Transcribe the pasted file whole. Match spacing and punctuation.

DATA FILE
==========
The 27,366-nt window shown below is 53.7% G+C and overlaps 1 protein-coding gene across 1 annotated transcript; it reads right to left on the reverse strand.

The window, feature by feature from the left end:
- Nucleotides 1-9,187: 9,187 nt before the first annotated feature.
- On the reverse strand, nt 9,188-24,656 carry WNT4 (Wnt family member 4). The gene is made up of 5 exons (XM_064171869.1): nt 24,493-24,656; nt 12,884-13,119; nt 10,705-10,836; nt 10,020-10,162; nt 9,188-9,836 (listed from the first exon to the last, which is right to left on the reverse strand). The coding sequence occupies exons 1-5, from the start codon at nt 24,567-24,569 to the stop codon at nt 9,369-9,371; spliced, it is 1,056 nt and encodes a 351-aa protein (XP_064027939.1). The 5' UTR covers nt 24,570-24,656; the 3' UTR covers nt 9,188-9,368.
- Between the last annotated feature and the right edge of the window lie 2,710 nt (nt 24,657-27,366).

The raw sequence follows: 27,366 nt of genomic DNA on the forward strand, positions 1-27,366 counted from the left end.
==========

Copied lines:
The 27,366-nt window shown below is 53.7% G+C and overlaps 1 protein-coding gene across 1 annotated transcript; it reads right to left on the reverse strand.

The window, feature by feature from the left end:
- Nucleotides 1-9,187: 9,187 nt before the first annotated feature.
- On the reverse strand, nt 9,188-24,656 carry WNT4 (Wnt family member 4). The gene is made up of 5 exons (XM_064171869.1): nt 24,493-24,656; nt 12,884-13,119; nt 10,705-10,836; nt 10,020-10,162; nt 9,188-9,836 (listed from the first exon to the last, which is right to left on the reverse strand). The coding sequence occupies exons 1-5, from the start codon at nt 24,567-24,569 to the stop codon at nt 9,369-9,371; spliced, it is 1,056 nt and encodes a 351-aa protein (XP_064027939.1). The 5' UTR covers nt 24,570-24,656; the 3' UTR covers nt 9,188-9,368.
- Between the last annotated feature and the right edge of the window lie 2,710 nt (nt 24,657-27,366).

The raw sequence follows: 27,366 nt of genomic DNA on the forward strand, positions 1-27,366 counted from the left end.